Full Text Available Neural mass signals from in-vivo recordings often show oscillations with frequencies ranging from <1 Hz to 100 Hz. Fast rhythmic activity in the beta and gamma range can be generated by network based mechanisms such as recurrent synaptic excitation-inhibition loops. Slower oscillations might instead depend on neuronal adaptation currents whose timescales range from tens of milliseconds to seconds. Here we investigate how the dynamics of such adaptation currents contribute to spike rate oscillations and resonance properties in recurrent networks of excitatory and inhibitory neurons. Based on a network of sparsely coupled spiking model neurons with two types of adaptation current and conductance based synapses with heterogeneous strengths and delays we use a mean-field approach to analyze oscillatory network activity. For constant external input, we find that spike-triggered adaptation currents provide a mechanism to generate slow oscillations over a wide range of adaptation timescales as long as recurrent synaptic excitation is sufficiently strong. Faster rhythms occur when recurrent inhibition is slower than excitation and oscillation frequency increases with the strength of inhibition. Adaptation facilitates such network based oscillations for fast synaptic inhibition and leads to decreased frequencies. For oscillatory external input, adaptation currents amplify a narrow band of frequencies and cause phase advances for low frequencies in addition to phase delays at higher frequencies. Our results therefore identify the different key roles of neuronal adaptation dynamics for rhythmogenesis and selective signal propagation in recurrent networks.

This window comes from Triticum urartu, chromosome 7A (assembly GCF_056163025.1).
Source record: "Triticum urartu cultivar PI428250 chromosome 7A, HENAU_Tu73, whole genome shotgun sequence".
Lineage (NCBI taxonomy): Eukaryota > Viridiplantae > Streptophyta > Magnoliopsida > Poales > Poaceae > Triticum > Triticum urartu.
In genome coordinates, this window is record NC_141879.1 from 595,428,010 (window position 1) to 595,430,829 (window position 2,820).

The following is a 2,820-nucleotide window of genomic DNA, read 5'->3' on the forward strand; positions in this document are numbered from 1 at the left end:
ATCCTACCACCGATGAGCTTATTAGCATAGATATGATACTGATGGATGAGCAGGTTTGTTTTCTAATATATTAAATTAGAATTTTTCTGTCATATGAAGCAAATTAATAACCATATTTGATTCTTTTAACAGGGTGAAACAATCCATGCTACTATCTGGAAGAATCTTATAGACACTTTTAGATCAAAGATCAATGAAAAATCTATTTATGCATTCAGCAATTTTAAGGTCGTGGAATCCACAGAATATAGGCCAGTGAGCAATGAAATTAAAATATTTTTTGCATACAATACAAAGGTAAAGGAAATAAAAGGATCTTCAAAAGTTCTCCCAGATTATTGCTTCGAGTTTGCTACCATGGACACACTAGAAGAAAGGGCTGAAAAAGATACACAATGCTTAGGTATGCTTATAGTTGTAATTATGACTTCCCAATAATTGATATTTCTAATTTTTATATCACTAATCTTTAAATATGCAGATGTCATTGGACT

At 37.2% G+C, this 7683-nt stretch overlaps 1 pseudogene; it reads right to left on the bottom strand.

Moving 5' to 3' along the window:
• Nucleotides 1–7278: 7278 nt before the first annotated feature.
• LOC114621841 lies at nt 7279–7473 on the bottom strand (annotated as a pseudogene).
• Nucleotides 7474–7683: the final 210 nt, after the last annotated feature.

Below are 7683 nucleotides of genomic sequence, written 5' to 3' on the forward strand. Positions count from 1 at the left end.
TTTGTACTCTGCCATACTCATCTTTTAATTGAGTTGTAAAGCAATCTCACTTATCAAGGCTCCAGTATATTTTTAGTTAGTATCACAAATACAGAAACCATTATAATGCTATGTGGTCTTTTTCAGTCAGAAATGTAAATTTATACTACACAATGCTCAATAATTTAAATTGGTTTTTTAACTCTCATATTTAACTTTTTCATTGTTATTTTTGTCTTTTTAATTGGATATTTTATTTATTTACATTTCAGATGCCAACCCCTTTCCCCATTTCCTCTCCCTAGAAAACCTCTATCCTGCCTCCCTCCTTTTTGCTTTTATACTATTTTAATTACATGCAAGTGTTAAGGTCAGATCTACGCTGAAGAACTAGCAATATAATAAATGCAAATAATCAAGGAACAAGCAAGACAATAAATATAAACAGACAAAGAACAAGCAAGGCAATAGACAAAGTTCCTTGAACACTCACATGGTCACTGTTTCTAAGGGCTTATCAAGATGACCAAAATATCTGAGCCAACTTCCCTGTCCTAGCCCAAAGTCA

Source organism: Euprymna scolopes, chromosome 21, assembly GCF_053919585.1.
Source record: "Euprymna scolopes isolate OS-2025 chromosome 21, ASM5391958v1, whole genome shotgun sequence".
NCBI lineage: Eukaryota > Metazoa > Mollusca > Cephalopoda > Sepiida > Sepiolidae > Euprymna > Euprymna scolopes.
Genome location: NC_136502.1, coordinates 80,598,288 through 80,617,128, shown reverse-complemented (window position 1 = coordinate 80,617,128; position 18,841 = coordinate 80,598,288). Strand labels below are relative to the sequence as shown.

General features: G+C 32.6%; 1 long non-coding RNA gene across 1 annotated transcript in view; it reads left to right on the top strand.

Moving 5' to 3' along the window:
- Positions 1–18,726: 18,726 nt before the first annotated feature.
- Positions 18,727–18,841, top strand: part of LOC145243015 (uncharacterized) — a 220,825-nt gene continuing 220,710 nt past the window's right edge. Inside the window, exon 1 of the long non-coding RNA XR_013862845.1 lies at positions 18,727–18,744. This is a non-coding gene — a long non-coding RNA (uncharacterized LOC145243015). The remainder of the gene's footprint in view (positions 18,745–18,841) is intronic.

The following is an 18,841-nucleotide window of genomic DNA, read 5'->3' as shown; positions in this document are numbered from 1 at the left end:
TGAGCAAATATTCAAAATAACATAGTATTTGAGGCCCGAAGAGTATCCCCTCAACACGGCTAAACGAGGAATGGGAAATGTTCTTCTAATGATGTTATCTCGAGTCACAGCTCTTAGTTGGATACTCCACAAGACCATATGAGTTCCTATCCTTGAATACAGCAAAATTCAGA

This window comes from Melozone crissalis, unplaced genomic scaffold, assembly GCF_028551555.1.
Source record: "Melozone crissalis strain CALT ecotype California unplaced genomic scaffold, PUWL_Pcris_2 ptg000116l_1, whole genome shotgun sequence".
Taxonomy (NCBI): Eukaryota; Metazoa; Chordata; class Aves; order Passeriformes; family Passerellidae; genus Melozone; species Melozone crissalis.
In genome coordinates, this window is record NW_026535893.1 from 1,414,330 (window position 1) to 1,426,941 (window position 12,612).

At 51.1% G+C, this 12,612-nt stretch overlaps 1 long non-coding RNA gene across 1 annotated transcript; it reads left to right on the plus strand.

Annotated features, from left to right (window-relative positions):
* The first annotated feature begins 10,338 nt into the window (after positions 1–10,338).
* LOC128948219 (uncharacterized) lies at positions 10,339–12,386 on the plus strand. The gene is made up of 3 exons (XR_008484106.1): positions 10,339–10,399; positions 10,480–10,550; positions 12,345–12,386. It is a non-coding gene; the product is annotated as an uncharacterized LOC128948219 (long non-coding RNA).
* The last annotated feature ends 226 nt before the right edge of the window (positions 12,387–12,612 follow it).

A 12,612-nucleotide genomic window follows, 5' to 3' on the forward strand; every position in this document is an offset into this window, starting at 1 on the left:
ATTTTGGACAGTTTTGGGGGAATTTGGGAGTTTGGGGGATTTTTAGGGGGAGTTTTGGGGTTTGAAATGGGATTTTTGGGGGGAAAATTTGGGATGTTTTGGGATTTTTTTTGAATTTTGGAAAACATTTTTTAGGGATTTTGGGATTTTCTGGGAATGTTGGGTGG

4. Adaptive ethnography

    DEFF Research Database (Denmark)

    Berth, Mette

    2005-01-01

    This paper focuses on the use of an adaptive ethnography when studying such phenomena as young people's use of mobile media in a learning perspective. Mobile media such as PDAs and mobile phones have a number of affordances which make them potential tools for learning. However, before we begin to...... formal and informal learning contexts. The paper also proposes several adaptive methodological techniques for studying young people's interaction with mobiles.......This paper focuses on the use of an adaptive ethnography when studying such phenomena as young people's use of mobile media in a learning perspective. Mobile media such as PDAs and mobile phones have a number of affordances which make them potential tools for learning. However, before we begin...... to design and develop educational materials for mobile media platforms we must first understand everyday use and behaviour with a medium such as a mobile phone. The paper outlines the research design for a PhD project on mobile learning which focuses on mobile phones as a way to bridge the gap between...

  5. Differential Evolution Algorithm with Self-Adaptive Population Resizing Mechanism

    Directory of Open Access Journals (Sweden)

    Xu Wang

    2013-01-01